Agriseeds Sugarbean Hohodza
Red speckles on cream background
Matures around 90 days (depends on altitude)
15cm pod clearance
Excellent yield of plus 4mt/Ha under good farming practices
Good disease and pest tolerance (Angular Leaf Blight, Anthracnose, Common Blight, Halo Blight & Powdery Mildew)
Best grown during the cooler months of summer (January to April) on the Highveld or in winter in the Lowveld with irrigation.
Well drained soils
optimum pH of 5.5-6.5
45cm rows with 5 to 10 cm between plants, giving a population of about 350,000 plants per ha.
Sugarbean Inoculation with Rhizobia
Spread 100 kg of sugar bean seed (enough to plant 1 Ha) on a clean plastic sheet or in a large container.
Mix 100 g of inoculant and 1 litre of water in a clean bucket.
Add 50 grams of sugar into the solution. The sugar acts as an adhesive between the seed and the inoculant.
Stir the solution for 30 seconds.
Sprinkle the inoculant mix onto the seed.
As you sprinkle the inoculant onto the seed, turn the seed gently to ensure that all seeds are coated with the inoculant. The coated seeds should look shiny wet.
Plant immediately after inoculation and protect the inoculated seed from direct sunlight by covering the container with paper, cloth or gunny bag.
Sow the seeds in cool moist soil and cover immediately afterwards to protect the Rhizobia from sunlight. Each inoculant packet is sufﬁcient for 100 kg of seed. For smaller amounts of seeds, use 10 g inoculant (2 heaped teaspoons), 5 g sugar (1 teaspoon) and 100 ml water per 10 kg seed.
Sugar bean Field Management
Fertilisers: low rates (200 to 350 kg per ha) of a compound fertiliser (e.g. 7.14.7).
A light top dressing with 100-150 kg/ha (depending on soil type) with a 28-34% N fertiliser (e.g. Ammonium Nitrate) just before ﬂowering may also be required if the leaves are pale in colour.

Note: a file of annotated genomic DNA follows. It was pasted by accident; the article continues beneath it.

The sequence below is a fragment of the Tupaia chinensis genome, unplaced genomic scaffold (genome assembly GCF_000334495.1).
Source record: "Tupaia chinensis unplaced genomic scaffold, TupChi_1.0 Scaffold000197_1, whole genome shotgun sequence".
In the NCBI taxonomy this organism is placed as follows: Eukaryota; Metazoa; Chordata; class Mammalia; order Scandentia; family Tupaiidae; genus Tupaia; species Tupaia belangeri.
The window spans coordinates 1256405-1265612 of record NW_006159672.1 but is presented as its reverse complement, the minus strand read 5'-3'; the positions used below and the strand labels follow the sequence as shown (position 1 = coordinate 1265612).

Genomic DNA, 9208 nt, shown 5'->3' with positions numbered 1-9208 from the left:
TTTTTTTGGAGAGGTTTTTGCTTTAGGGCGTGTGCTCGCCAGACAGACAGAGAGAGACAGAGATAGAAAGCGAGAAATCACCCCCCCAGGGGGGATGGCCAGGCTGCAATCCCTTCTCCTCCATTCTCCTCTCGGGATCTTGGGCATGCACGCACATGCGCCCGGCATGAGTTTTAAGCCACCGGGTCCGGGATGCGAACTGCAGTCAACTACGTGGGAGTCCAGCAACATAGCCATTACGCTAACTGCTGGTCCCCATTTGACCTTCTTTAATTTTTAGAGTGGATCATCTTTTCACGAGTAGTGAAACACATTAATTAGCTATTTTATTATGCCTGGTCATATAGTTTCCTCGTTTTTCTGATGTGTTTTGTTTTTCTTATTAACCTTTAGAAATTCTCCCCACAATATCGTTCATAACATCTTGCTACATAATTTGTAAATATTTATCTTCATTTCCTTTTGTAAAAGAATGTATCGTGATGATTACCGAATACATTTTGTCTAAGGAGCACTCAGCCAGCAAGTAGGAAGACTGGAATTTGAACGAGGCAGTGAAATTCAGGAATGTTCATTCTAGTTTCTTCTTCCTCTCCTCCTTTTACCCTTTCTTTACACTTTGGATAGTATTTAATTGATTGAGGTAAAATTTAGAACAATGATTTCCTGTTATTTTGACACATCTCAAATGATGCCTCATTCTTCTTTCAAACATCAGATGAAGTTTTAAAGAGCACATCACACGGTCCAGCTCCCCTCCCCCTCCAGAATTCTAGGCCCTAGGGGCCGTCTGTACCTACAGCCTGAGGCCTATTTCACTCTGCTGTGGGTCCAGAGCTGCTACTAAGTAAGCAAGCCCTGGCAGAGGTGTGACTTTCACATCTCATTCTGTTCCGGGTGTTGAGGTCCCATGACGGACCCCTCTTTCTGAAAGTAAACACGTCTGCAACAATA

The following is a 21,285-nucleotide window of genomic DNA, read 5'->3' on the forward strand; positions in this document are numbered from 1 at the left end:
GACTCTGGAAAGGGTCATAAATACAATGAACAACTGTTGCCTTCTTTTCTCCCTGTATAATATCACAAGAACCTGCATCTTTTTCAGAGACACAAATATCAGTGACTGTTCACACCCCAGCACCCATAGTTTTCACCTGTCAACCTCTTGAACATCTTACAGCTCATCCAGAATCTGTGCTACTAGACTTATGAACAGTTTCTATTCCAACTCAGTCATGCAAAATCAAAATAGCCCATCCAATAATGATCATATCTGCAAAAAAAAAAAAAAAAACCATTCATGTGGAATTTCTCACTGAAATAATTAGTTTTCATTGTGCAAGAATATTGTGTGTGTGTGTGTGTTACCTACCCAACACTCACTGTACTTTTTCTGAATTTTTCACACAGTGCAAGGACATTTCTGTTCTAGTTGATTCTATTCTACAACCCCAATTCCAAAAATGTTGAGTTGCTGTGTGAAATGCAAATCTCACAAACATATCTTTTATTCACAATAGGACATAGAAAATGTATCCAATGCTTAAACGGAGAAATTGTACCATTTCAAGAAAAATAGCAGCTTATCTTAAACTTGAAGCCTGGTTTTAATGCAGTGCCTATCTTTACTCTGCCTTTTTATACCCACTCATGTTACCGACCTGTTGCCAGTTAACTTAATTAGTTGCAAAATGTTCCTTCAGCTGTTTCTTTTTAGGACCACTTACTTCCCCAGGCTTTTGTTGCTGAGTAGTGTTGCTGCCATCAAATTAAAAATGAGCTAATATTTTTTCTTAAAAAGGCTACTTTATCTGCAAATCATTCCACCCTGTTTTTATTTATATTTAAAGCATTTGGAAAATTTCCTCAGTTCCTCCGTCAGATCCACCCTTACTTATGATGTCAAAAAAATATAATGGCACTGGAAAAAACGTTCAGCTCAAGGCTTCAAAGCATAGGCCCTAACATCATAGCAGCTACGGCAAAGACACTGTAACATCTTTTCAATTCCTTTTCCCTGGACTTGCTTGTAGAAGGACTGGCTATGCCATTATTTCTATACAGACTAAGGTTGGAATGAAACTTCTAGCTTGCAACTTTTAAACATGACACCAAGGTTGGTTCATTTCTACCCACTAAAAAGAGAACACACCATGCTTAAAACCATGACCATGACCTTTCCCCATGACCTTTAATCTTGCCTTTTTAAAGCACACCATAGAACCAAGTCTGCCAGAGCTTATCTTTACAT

A number diseases such as Angular Leaf Spot (a fungus disease common on speckled beans), Anthracnose (fungus), Common Blight (bacteria), Halo Blight (bacteria), and Bean Common Mosaic Virus affect sugar bean. Some of the fungal diseases may be controlled with appropriate chemicals, but for the other diseases, clean seed, crop hygiene and crop rotation is important as a disease control measure. Avoid walking through wet crops.
These may be applied either as a preventative spray or when the disease is ﬁrst seen. Generally, several sprays are required at intervals of 7 to 14 days.
Anthracnose is a fungal disease where dark red to black lesions develop on the whole plant, including the pods.
On stems and pods, lesions are sunken.
In moist weather the centres of lesions can become covered with pink spores.
Do not work in the ﬁeld when plants are wet.
Angular leaf spot
This is a fungal disease and is usually observed at ﬂowering.
Primary leaves have round lesions and are usually larger than the lesions on trifoliolate leaves.
Lesions ﬁrst appear grey, and then become dark brown in colour.
The spots may increase in size and join together and reduce the yield.
Common insects affecting bean plants in Zimbabwe are the CMR beetle (blister beetle), cutworm, aphids, semi-loopers, bean stem maggot, red spider mite, heliothis bollworm and rootknot nematode
Check the ﬁeld regularly for insects.
Not all insects, however, cause damage to the bean plant. For example, bees will not harm your crop and some insects such as spiders, lady birds and ants are natural enemies of harmful insects.
Also the larvae of the CMR beetle are beneﬁcial because they feed on grasshopper eggs.
A number of other pests may attack beans, such as aphids, blister (CMR) beetles, chafer beetles, stink bugs, and boll worms.